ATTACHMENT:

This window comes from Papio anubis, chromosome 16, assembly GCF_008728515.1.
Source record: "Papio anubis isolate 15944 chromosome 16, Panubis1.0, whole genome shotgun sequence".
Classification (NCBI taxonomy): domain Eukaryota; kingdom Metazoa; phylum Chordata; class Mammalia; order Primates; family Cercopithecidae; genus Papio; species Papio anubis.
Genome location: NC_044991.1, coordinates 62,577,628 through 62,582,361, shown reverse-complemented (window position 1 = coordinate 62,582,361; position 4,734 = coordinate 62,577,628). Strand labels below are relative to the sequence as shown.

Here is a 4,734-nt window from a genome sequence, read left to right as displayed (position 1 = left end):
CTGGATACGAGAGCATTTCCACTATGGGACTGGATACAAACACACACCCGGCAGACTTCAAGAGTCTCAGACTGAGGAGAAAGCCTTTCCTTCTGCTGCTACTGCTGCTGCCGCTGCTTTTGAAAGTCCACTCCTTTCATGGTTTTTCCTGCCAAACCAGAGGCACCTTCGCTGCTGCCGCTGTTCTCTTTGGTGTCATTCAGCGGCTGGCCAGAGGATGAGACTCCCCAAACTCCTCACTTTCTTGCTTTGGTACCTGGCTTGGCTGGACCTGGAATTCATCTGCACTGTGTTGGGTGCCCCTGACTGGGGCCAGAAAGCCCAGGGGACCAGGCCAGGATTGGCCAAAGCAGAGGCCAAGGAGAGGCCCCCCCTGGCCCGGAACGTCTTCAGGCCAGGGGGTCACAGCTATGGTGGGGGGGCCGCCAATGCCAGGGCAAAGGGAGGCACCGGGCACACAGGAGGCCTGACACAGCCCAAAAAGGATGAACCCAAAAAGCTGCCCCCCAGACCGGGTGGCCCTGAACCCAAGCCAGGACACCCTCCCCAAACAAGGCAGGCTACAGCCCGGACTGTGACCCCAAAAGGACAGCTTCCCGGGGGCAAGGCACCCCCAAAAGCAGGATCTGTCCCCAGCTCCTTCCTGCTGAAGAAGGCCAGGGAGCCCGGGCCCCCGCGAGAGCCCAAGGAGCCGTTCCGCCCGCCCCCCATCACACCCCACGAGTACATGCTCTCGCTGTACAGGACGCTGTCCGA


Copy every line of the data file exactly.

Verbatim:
This window comes from Papio anubis, chromosome 16, assembly GCF_008728515.1.
Source record: "Papio anubis isolate 15944 chromosome 16, Panubis1.0, whole genome shotgun sequence".
Classification (NCBI taxonomy): domain Eukaryota; kingdom Metazoa; phylum Chordata; class Mammalia; order Primates; family Cercopithecidae; genus Papio; species Papio anubis.
Genome location: NC_044991.1, coordinates 62,577,628 through 62,582,361, shown reverse-complemented (window position 1 = coordinate 62,582,361; position 4,734 = coordinate 62,577,628). Strand labels below are relative to the sequence as shown.

Here is a 4,734-nt window from a genome sequence, read left to right as displayed (position 1 = left end):
CTGGATACGAGAGCATTTCCACTATGGGACTGGATACAAACACACACCCGGCAGACTTCAAGAGTCTCAGACTGAGGAGAAAGCCTTTCCTTCTGCTGCTACTGCTGCTGCCGCTGCTTTTGAAAGTCCACTCCTTTCATGGTTTTTCCTGCCAAACCAGAGGCACCTTCGCTGCTGCCGCTGTTCTCTTTGGTGTCATTCAGCGGCTGGCCAGAGGATGAGACTCCCCAAACTCCTCACTTTCTTGCTTTGGTACCTGGCTTGGCTGGACCTGGAATTCATCTGCACTGTGTTGGGTGCCCCTGACTGGGGCCAGAAAGCCCAGGGGACCAGGCCAGGATTGGCCAAAGCAGAGGCCAAGGAGAGGCCCCCCCTGGCCCGGAACGTCTTCAGGCCAGGGGGTCACAGCTATGGTGGGGGGGCCGCCAATGCCAGGGCAAAGGGAGGCACCGGGCACACAGGAGGCCTGACACAGCCCAAAAAGGATGAACCCAAAAAGCTGCCCCCCAGACCGGGTGGCCCTGAACCCAAGCCAGGACACCCTCCCCAAACAAGGCAGGCTACAGCCCGGACTGTGACCCCAAAAGGACAGCTTCCCGGGGGCAAGGCACCCCCAAAAGCAGGATCTGTCCCCAGCTCCTTCCTGCTGAAGAAGGCCAGGGAGCCCGGGCCCCCGCGAGAGCCCAAGGAGCCGTTCCGCCCGCCCCCCATCACACCCCACGAGTACATGCTCTCGCTGTACAGGACGCTGTCCGA